Yemen leader Ali Abdullah Saleh calls for early polls
Yemeni President Ali Abdullah Saleh has said he is committed to handing over power to end months of protests against his rule.
In his first speech since returning from Saudi Arabia on Friday, Mr Saleh called for dialogue and early polls.
Mr Saleh spent three months in Saudi Arabia for treatment after an assassination attempt on him in June.
Earlier, there were more clashes between troops loyal to Mr Saleh and his civilian and military opponents.
One man was killed and others were injured in an attack by government forces on protesters in Sanaa.
"The crisis is big. You who are chasing power, let's all go to the ballot boxes," Mr Saleh said, speaking to his opponents and suggesting elections rather than agreeing to step down.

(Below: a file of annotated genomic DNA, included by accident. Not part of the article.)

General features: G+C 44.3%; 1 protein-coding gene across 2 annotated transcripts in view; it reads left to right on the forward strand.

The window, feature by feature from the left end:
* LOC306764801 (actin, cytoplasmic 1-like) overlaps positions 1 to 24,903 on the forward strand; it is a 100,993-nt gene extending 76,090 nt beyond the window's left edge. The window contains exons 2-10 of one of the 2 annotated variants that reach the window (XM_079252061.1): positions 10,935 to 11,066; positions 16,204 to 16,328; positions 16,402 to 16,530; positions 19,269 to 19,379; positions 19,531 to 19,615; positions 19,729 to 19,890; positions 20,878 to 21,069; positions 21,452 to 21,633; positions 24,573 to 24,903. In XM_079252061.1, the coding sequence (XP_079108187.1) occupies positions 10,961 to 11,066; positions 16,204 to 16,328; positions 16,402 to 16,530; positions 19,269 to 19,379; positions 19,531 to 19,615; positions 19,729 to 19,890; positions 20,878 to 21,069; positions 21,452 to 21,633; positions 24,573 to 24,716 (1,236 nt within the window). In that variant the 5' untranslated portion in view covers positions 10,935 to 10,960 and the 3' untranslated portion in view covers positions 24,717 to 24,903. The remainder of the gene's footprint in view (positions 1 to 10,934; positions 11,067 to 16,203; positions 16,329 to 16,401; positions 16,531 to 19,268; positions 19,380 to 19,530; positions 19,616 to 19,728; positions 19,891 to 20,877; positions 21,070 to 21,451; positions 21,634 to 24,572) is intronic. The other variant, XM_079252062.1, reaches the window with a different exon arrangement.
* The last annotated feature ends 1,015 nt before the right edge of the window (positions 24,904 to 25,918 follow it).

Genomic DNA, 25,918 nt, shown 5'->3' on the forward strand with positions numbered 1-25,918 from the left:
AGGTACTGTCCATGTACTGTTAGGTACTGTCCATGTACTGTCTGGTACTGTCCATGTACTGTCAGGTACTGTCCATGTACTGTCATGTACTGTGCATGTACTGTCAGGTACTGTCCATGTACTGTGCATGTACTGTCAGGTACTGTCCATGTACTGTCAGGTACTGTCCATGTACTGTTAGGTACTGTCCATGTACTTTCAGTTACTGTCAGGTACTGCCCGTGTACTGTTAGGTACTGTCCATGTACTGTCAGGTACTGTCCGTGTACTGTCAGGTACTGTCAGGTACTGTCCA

Mr Saleh's speech offered few concrete concessions to protesters who want him to step down immediately, says the BBC's Bethany Bell in Cairo.
Civil war risk
The opposition says it fears that the country could slip towards civil war if Mr Saleh continues to cling to power.
The UN Security Council has urged all parties in Yemen to stop the violence and allow more access for humanitarian aid.
Activists have been camped out in Change Square since January, demanding an end to Mr Saleh's decades-long rule.
After his surprise return to Sanaa, President Saleh called for a ceasefire to stop violence which has already claimed about 100 lives this week, mainly of unarmed anti-government protesters.
He flew back after having treatment in Saudi Arabia for injuries sustained in a rocket attack on the grounds of his presidential palace in June.